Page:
They came roaring back on a Sunday afternoon in late May against Terry Francona's Indians, scoring one in the eighth and four in the ninth to pull out an improbable 6-5 win.
The most memorable night of the season was probably on Aug. 1, when Daniel Nava's walk-off single to the warning track in center capped a six-run comeback, which included one run in the eighth and sixth in the bottom of the ninth.
"In a word, magical," Farrell said after that game.
There would be plenty of more nights like it, including two walk-off homers by Gomes within a span of two weeks in midsummer, a tiebreaking pinch-hit grand slam by Mike Carp at Tropicana Field in September, and back-to-back comebacks at Yankee Stadium late in the regular season.
3. Koji's dominance
The Red Sox started the season with Joel Hanrahan as the closer, but he was ineffective and injured. Andrew Bailey was next up, and the same thing happened to him. Then it was time for Koji Uehara, and he produced arguably the best season by any closer in club history.
Uehara produced a microscopic 1.09 ERA while notching 101 strikeouts in 74 1/3 innings. Opponents hit .130 against him.
And he did it with flair, practically breaking his teammates hands with high fives after a successful inning. Uehara was on the mound when the Red Sox won the American League East, and again when they clinched all three playoff rounds.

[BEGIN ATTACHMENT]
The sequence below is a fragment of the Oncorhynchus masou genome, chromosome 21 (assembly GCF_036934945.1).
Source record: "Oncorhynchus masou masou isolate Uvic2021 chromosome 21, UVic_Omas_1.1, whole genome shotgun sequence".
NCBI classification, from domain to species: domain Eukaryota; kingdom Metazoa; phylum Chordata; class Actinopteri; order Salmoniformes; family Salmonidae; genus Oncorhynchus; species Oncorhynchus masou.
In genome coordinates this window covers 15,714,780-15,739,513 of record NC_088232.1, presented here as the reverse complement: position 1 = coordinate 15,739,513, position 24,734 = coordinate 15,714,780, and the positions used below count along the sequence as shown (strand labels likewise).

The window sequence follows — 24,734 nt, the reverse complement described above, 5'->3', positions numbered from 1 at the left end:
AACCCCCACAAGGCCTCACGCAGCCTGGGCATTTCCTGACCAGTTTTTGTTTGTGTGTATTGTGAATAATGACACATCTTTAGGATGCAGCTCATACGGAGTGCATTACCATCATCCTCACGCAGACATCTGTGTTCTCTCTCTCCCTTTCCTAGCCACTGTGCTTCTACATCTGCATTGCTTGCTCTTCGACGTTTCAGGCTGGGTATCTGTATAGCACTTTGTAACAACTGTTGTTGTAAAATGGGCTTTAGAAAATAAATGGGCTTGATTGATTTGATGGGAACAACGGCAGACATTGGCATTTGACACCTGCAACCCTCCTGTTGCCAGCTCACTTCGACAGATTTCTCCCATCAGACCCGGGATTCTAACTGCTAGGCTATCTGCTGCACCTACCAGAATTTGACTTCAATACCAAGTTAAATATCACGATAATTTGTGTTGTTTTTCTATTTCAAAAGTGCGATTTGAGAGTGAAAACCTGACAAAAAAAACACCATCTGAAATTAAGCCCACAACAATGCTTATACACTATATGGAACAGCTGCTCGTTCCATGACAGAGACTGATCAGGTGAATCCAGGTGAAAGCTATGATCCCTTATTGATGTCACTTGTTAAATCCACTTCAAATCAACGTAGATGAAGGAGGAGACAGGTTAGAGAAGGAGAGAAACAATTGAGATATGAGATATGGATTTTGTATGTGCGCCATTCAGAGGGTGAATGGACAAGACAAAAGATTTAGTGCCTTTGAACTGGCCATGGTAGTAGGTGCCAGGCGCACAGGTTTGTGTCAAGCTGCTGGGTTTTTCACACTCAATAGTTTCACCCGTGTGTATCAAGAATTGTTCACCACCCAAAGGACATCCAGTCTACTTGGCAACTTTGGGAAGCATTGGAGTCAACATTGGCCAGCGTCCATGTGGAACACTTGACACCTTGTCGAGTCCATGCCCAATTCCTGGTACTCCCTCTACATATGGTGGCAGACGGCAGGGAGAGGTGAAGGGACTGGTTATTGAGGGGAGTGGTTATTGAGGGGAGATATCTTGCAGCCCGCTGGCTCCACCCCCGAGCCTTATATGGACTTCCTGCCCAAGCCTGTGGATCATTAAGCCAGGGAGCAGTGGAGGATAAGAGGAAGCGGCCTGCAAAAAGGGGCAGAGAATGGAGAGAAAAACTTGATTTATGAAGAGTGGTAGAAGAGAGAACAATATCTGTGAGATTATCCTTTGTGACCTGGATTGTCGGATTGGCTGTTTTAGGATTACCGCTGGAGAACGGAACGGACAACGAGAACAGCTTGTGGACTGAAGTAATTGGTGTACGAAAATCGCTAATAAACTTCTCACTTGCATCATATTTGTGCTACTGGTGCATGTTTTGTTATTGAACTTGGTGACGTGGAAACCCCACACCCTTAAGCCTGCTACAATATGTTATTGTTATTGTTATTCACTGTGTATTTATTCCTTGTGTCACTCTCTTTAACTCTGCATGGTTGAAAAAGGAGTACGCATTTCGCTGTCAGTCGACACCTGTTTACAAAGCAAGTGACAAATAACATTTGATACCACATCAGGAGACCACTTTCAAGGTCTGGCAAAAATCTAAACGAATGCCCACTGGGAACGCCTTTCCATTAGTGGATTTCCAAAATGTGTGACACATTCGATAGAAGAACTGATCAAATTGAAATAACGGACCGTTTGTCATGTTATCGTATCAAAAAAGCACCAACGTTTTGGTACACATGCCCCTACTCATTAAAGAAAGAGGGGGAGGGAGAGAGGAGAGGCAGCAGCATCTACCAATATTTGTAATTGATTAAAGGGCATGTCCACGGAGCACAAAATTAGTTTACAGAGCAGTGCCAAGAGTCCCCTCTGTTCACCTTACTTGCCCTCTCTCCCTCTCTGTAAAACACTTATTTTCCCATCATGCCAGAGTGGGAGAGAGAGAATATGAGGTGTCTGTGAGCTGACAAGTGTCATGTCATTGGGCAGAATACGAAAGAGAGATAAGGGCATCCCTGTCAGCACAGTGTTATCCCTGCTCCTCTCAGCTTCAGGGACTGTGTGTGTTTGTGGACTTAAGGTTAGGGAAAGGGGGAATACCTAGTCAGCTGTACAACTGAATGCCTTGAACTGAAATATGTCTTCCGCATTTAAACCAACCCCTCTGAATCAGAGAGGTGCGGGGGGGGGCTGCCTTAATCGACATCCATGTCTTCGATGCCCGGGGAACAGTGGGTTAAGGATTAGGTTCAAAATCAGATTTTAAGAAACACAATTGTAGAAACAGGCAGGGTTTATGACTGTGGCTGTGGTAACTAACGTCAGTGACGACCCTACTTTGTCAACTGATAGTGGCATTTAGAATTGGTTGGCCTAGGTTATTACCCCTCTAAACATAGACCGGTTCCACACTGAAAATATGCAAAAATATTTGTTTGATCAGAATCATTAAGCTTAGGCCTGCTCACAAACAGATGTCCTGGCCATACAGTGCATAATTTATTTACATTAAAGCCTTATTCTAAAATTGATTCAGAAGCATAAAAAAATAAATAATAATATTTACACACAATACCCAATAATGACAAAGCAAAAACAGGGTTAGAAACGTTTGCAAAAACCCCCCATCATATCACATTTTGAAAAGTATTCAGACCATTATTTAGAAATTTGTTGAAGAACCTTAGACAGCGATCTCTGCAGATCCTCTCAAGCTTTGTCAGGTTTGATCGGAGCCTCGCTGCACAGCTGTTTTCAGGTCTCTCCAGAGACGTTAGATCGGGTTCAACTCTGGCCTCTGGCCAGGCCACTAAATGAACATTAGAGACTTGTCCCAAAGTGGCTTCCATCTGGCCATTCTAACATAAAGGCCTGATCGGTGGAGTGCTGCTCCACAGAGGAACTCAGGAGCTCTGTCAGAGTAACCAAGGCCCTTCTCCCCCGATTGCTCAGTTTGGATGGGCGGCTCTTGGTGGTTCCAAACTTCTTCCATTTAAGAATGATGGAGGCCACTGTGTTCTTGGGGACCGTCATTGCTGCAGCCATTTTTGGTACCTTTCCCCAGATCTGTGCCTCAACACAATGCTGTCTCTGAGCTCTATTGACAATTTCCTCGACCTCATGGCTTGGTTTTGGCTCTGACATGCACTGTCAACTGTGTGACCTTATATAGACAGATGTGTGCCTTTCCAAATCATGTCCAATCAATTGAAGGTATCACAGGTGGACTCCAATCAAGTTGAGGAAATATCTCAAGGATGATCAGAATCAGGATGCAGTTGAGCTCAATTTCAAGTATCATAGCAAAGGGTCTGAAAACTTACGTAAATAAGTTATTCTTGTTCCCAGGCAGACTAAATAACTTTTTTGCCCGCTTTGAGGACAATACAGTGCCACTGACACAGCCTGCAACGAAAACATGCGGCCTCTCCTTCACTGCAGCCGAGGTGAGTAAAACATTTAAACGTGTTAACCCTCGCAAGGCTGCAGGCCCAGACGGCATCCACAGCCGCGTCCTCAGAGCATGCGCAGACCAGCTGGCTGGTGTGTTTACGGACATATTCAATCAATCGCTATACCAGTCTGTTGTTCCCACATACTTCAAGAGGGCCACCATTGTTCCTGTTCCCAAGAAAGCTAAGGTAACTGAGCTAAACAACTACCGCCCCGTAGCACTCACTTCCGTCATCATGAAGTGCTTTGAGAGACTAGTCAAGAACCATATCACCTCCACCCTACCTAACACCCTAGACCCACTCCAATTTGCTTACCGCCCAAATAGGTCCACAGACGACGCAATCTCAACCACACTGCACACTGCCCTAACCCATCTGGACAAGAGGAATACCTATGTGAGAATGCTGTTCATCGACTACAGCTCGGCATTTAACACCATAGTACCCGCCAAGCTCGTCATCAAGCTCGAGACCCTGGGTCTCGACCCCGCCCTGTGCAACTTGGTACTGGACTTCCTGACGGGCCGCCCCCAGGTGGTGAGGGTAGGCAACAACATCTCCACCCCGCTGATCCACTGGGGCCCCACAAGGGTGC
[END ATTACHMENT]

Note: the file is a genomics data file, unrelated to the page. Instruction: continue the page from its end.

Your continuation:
4. Papi's legend grows
Among the storylines that were tossed around entering the postseason, nobody speculated that Ortiz would become an even bigger legend in October than he was in 2004. That didn't seem possible, considering Ortiz produced three walk-off hits during the curse-breaking October nine years earlier.
Somehow, he had an even bigger impact in 2013. It started when he clocked two home runs against Rays ace David Price in Game 2 of the American League Division Series.
But he produced perhaps the most monumental hit of his career in Game 2 of the AL Championship Series. With the Red Sox down 5-1 in the eighth, and four outs away from going down 2-0 in the series, Ortiz clocked a grand slam into Boston's bullpen in right-center to tie the game. Torii Hunter nearly made the catch of his life, but instead went tumbling into the bullpen. And an indelible image emerged, that of a police officer stationed in the bullpen raising his hands in triumph when the grand slam landed.
The Red Sox won that game on a walk-off single by Jarrod Saltalamacchia. Ortiz again inspired his troops in the World Series, both with a hitting performance that landed him the MVP and an in-game speech that propelled his teammates out of an offensive malaise in Game 4.
5. Ellsbury leaves for, gulp, New York
The first sign that the euphoria of winning a World Series had ended came in early December, when Jacoby Ellsbury left as a free agent and signed a whopping seven-year, $153 million deal to play for the Yankees.
The Red Sox hadn't been this stung by a leadoff man/center fielder since Johnny Damon made the same maneuver eight years earlier.
Boston fans hope that Jackie Bradley Jr. can make them forget about Ellsbury, much like Ellsbury once made them forget about Damon.